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On Sunday, you might find some equipment thinks it’s 2002. That’s because of a weird bug in gpsd—the code on which a bunch of Network Time Protocol servers rely.
If you can stop your devices updating the time for a few days until the dust settles, that might be a good idea. Let’s see where we are next week, but be prepared to wait until more patches get installed.
It’s yet another case of critical open source code being maintained by a single unpaid volunteer. In today’s SB Blogwatch, we batten down the hatches.
Your humble blogwatcher curated these bloggy bits for your entertainment. Not to mention: Henge.
What’s the craic? Steven J. Vaughan-Nichols reports a dirty little secret—“Thanks to a nasty GPSD bug, real-life time travel trouble arrives this weekend”:
A world of trouble”
Security, identification, networks, everything that makes the internet go depends on accurate time-keeping. Some systems rely on … GPS appliances and the GPSD daemon to tell the exact time, and a nasty bug’s been uncovered in GPSD that’s going to pop up on October 24, 2021.
NTP is used to keep all internet-connected devices in sync with each other. How does NTP know what time it is? By synchronizing NTP servers with atomic clocks. … Many of them use GPSD.
[But] a bug in the … ”GPS Week Rollover” sanity checking code scheduled for November 2038 will instead trigger this Sunday, and cause … a lot of computers [to make] a quick, sharp visit to March 2002. … This will be ugly.
The fix is in August 2021’s GPSD 3.23 release. [But] just because your operating system is up to date does not mean that it will have the necessary GPSD fix. … Remember all that chatter about how awful Y2K was going to be? … I can easily see many companies ending up in a world of trouble if they don’t make sure their time-keeping is properly patched.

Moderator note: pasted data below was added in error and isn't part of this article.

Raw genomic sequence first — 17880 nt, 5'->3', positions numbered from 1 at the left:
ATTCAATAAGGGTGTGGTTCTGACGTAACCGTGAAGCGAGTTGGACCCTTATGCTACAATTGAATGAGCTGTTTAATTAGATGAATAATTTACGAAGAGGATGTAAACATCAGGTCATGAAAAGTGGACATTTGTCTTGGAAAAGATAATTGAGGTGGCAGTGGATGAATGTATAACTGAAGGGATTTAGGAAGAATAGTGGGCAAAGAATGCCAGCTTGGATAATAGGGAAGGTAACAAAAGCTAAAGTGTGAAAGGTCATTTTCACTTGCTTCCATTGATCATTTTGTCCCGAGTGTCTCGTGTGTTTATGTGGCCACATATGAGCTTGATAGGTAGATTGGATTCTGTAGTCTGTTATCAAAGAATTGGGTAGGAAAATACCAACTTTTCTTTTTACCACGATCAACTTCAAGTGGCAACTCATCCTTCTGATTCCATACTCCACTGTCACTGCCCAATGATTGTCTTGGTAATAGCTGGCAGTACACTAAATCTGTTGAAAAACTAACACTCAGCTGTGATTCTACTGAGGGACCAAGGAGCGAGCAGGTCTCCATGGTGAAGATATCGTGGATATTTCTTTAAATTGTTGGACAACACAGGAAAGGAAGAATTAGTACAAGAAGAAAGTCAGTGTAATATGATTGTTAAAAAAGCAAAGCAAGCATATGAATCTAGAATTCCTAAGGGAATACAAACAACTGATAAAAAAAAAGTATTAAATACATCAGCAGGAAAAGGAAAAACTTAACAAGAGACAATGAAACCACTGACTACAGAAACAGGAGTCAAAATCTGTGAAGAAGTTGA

And Thomas Claburn adds—“If your apps or gadgets break down on Sunday, this may be why”:
It could get ugly”
A bug in gpsd that rolls clocks back to March 2002 is set to strike. … Gpsd is a service daemon that translates data from … Global Navigation Satellite Systems (GNSS), and Automatic Identification System (AIS) transmission sources … to sync a device’s system clock.
GPS satellites rely on multiple atomic clocks so their time data is highly accurate. [Gpsd] shows up in mobile embedded systems like UAVs, robot submarines, driverless cars, and in applications used in marine navigation and military IFF (Identification Friend or Foe) systems.
Gary Miller, maintainer of gpsd, acknowledged making the error, a simple miscalculation. … Miller, who is retired [said] he’d welcome support for the project. … “I know for a fact that a lot of military stuff uses it,” he said. … “I know it’s in at least one rocket system. I’m told it’s in tanks and delivery trucks and divers’ watches.” … “I suspect we’ll find versions of NTP appliances that got updated two years ago and they all fall flat on the 24th.”
Miller suggested financial firms might also run into compliance problems. … It could get ugly, he said.
What’s the nature of the bug? Bill Toulas explainifies—“GPS software bug may cause unexpected behavior this Sunday”:
Be prepared for the unexpected”
The implications are somewhat unpredictable. … It’s somewhat of a Y2K bug, so nobody can be sure about whether or not the devices will actually encounter functional or service reliability issues.
On October 24, 2021, all Network Time Protocol (NTP) servers using GPSD versions 3.20 through 3.22 are going to jump back 1024 weeks in time. … Every 1024 weeks (almost 20 years) a week number rollover phenomenon takes place in the [GPS] system due to an integer overflow on the broadcasted ten-digit binary, causing the internal value of the week count to drop to zero.
The last time it happened was on April 6, 2019, and it caused flight cancellations, wireless network crashes, and functional problems on older smartphones. … Be prepared for the unexpected this Sunday.